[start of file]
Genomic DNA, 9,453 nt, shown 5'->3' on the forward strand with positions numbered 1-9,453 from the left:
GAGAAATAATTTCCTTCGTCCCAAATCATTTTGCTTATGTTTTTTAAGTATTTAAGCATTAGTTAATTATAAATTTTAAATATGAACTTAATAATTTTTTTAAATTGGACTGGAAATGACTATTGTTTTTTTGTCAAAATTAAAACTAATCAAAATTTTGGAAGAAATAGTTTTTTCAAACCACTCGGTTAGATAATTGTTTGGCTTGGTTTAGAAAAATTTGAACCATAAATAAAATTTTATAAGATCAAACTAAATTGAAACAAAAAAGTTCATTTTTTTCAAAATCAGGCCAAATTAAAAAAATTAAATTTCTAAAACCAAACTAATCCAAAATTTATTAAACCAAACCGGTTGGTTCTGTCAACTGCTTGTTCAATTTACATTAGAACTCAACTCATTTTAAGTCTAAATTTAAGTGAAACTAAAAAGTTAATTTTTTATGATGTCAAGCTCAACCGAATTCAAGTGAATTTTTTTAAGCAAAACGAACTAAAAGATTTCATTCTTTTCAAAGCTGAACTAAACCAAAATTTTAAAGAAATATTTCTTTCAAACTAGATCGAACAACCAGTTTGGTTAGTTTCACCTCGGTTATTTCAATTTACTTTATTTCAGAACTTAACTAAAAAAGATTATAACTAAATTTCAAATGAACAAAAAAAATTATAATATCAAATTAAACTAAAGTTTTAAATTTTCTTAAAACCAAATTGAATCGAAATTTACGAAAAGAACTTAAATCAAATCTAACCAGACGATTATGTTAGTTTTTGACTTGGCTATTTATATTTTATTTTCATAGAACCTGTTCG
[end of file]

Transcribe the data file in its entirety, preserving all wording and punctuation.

Genomic DNA, 9,453 nt, shown 5'->3' on the forward strand with positions numbered 1-9,453 from the left:
GAGAAATAATTTCCTTCGTCCCAAATCATTTTGCTTATGTTTTTTAAGTATTTAAGCATTAGTTAATTATAAATTTTAAATATGAACTTAATAATTTTTTTAAATTGGACTGGAAATGACTATTGTTTTTTTGTCAAAATTAAAACTAATCAAAATTTTGGAAGAAATAGTTTTTTCAAACCACTCGGTTAGATAATTGTTTGGCTTGGTTTAGAAAAATTTGAACCATAAATAAAATTTTATAAGATCAAACTAAATTGAAACAAAAAAGTTCATTTTTTTCAAAATCAGGCCAAATTAAAAAAATTAAATTTCTAAAACCAAACTAATCCAAAATTTATTAAACCAAACCGGTTGGTTCTGTCAACTGCTTGTTCAATTTACATTAGAACTCAACTCATTTTAAGTCTAAATTTAAGTGAAACTAAAAAGTTAATTTTTTATGATGTCAAGCTCAACCGAATTCAAGTGAATTTTTTTAAGCAAAACGAACTAAAAGATTTCATTCTTTTCAAAGCTGAACTAAACCAAAATTTTAAAGAAATATTTCTTTCAAACTAGATCGAACAACCAGTTTGGTTAGTTTCACCTCGGTTATTTCAATTTACTTTATTTCAGAACTTAACTAAAAAAGATTATAACTAAATTTCAAATGAACAAAAAAAATTATAATATCAAATTAAACTAAAGTTTTAAATTTTCTTAAAACCAAATTGAATCGAAATTTACGAAAAGAACTTAAATCAAATCTAACCAGACGATTATGTTAGTTTTTGACTTGGCTATTTATATTTTATTTTCATAGAACCTGTTCG